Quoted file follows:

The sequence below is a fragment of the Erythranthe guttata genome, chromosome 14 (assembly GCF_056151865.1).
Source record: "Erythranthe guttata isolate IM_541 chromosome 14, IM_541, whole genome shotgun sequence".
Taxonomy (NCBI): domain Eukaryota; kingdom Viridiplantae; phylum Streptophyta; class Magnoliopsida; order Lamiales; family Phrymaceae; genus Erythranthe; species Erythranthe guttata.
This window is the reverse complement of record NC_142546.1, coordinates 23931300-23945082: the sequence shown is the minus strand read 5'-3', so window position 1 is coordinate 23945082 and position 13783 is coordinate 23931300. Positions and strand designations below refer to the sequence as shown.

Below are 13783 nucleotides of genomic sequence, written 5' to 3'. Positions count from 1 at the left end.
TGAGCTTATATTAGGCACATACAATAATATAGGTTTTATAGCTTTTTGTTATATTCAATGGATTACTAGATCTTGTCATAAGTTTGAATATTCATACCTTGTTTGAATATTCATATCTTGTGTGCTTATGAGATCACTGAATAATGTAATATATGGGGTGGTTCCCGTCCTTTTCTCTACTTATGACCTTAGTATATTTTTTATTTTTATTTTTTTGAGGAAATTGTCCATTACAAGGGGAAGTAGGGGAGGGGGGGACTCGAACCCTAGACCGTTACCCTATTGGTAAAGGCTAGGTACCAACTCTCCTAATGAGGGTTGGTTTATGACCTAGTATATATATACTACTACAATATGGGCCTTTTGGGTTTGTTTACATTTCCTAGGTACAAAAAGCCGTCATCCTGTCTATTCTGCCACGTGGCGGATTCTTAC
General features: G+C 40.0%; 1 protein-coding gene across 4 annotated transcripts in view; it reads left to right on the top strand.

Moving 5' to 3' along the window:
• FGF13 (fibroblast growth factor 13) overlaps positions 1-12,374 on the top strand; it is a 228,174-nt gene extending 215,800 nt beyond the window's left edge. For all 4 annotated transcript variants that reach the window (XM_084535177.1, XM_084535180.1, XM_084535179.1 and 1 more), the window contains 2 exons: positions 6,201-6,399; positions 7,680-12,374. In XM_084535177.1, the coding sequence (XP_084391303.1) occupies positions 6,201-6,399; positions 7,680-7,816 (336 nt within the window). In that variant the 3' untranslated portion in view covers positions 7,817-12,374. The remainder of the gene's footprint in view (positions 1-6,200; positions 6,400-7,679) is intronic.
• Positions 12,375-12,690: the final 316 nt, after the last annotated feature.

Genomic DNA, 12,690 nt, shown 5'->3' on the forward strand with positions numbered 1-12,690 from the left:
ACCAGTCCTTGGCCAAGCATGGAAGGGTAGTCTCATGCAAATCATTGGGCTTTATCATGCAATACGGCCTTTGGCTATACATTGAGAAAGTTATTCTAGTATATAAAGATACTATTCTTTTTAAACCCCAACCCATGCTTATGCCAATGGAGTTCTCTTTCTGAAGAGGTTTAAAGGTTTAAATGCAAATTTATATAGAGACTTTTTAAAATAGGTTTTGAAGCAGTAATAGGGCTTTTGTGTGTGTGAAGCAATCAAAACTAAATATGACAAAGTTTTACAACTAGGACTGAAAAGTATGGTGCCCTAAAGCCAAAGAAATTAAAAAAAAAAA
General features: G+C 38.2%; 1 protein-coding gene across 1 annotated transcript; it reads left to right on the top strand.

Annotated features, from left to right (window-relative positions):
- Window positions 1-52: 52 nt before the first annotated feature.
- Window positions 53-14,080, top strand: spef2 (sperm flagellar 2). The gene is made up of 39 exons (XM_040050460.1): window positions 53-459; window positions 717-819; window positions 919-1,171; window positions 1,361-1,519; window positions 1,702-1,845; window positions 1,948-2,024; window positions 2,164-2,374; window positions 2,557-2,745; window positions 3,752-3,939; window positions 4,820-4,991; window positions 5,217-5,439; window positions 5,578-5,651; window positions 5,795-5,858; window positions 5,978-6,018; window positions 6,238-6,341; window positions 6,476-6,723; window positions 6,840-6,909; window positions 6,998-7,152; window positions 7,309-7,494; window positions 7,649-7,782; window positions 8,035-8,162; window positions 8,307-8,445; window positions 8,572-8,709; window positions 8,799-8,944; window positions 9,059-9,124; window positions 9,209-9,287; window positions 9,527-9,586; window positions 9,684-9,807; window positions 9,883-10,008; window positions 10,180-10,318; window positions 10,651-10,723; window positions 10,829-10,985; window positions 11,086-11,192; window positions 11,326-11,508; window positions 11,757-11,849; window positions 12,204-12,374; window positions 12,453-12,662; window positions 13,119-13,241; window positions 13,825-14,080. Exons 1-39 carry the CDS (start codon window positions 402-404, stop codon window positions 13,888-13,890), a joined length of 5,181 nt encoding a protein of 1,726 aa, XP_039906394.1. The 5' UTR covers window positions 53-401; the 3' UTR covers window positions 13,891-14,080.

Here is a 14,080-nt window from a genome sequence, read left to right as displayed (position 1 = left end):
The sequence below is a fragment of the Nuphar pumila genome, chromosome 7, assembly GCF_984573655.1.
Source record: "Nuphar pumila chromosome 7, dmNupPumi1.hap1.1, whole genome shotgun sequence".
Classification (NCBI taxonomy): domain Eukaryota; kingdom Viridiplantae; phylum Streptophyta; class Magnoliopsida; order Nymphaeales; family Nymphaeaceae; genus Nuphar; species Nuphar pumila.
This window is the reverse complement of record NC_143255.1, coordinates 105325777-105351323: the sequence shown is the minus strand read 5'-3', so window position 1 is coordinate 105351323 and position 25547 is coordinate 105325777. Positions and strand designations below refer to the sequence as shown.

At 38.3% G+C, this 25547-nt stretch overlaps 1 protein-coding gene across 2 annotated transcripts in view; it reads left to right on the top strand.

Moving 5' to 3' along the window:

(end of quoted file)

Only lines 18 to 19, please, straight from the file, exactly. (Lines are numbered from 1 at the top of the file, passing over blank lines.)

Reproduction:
The sequence below is a fragment of the Nuphar pumila genome, chromosome 7, assembly GCF_984573655.1.
Source record: "Nuphar pumila chromosome 7, dmNupPumi1.hap1.1, whole genome shotgun sequence".